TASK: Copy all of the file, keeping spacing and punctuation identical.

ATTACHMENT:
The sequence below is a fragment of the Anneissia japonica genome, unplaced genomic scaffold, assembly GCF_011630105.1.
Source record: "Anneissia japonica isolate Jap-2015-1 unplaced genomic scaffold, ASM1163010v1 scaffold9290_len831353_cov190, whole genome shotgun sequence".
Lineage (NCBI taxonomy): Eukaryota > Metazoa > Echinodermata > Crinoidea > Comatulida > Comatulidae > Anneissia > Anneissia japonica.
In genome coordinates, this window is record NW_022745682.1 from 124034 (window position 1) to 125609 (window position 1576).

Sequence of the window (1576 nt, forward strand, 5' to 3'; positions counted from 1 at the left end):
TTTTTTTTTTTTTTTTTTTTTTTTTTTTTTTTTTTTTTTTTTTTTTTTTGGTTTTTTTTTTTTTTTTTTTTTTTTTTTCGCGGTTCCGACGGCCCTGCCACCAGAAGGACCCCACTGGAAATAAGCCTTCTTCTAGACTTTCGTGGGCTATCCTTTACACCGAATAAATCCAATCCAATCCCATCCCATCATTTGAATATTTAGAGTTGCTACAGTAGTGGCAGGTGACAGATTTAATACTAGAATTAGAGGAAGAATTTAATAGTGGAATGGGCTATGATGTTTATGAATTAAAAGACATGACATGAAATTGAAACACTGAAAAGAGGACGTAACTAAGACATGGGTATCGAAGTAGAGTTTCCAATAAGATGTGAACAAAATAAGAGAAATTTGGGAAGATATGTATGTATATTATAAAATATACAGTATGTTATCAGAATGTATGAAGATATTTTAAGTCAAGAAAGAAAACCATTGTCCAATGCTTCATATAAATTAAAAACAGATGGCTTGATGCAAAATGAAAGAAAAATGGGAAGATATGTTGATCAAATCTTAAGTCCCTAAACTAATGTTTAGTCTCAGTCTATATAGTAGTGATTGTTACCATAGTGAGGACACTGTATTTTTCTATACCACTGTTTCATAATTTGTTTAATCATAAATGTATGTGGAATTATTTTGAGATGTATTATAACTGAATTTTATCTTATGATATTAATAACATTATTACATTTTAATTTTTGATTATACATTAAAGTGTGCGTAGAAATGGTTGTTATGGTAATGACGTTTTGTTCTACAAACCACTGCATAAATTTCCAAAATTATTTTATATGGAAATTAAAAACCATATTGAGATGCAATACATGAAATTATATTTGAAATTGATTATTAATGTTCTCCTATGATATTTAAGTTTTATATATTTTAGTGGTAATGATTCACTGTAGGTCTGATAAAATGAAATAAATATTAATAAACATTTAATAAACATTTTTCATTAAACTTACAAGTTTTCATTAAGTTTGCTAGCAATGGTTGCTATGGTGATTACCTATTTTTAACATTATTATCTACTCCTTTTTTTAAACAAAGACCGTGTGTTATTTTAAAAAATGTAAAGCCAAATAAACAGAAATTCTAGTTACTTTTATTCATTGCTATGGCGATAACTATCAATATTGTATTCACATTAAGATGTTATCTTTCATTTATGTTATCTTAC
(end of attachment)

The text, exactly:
The sequence below is a fragment of the Anneissia japonica genome, unplaced genomic scaffold, assembly GCF_011630105.1.
Source record: "Anneissia japonica isolate Jap-2015-1 unplaced genomic scaffold, ASM1163010v1 scaffold9290_len831353_cov190, whole genome shotgun sequence".
Lineage (NCBI taxonomy): Eukaryota > Metazoa > Echinodermata > Crinoidea > Comatulida > Comatulidae > Anneissia > Anneissia japonica.
In genome coordinates, this window is record NW_022745682.1 from 124034 (window position 1) to 125609 (window position 1576).

Sequence of the window (1576 nt, forward strand, 5' to 3'; positions counted from 1 at the left end):
TTTTTTTTTTTTTTTTTTTTTTTTTTTTTTTTTTTTTTTTTTTTTTTTTGGTTTTTTTTTTTTTTTTTTTTTTTTTTTCGCGGTTCCGACGGCCCTGCCACCAGAAGGACCCCACTGGAAATAAGCCTTCTTCTAGACTTTCGTGGGCTATCCTTTACACCGAATAAATCCAATCCAATCCCATCCCATCATTTGAATATTTAGAGTTGCTACAGTAGTGGCAGGTGACAGATTTAATACTAGAATTAGAGGAAGAATTTAATAGTGGAATGGGCTATGATGTTTATGAATTAAAAGACATGACATGAAATTGAAACACTGAAAAGAGGACGTAACTAAGACATGGGTATCGAAGTAGAGTTTCCAATAAGATGTGAACAAAATAAGAGAAATTTGGGAAGATATGTATGTATATTATAAAATATACAGTATGTTATCAGAATGTATGAAGATATTTTAAGTCAAGAAAGAAAACCATTGTCCAATGCTTCATATAAATTAAAAACAGATGGCTTGATGCAAAATGAAAGAAAAATGGGAAGATATGTTGATCAAATCTTAAGTCCCTAAACTAATGTTTAGTCTCAGTCTATATAGTAGTGATTGTTACCATAGTGAGGACACTGTATTTTTCTATACCACTGTTTCATAATTTGTTTAATCATAAATGTATGTGGAATTATTTTGAGATGTATTATAACTGAATTTTATCTTATGATATTAATAACATTATTACATTTTAATTTTTGATTATACATTAAAGTGTGCGTAGAAATGGTTGTTATGGTAATGACGTTTTGTTCTACAAACCACTGCATAAATTTCCAAAATTATTTTATATGGAAATTAAAAACCATATTGAGATGCAATACATGAAATTATATTTGAAATTGATTATTAATGTTCTCCTATGATATTTAAGTTTTATATATTTTAGTGGTAATGATTCACTGTAGGTCTGATAAAATGAAATAAATATTAATAAACATTTAATAAACATTTTTCATTAAACTTACAAGTTTTCATTAAGTTTGCTAGCAATGGTTGCTATGGTGATTACCTATTTTTAACATTATTATCTACTCCTTTTTTTAAACAAAGACCGTGTGTTATTTTAAAAAATGTAAAGCCAAATAAACAGAAATTCTAGTTACTTTTATTCATTGCTATGGCGATAACTATCAATATTGTATTCACATTAAGATGTTATCTTTCATTTATGTTATCTTAC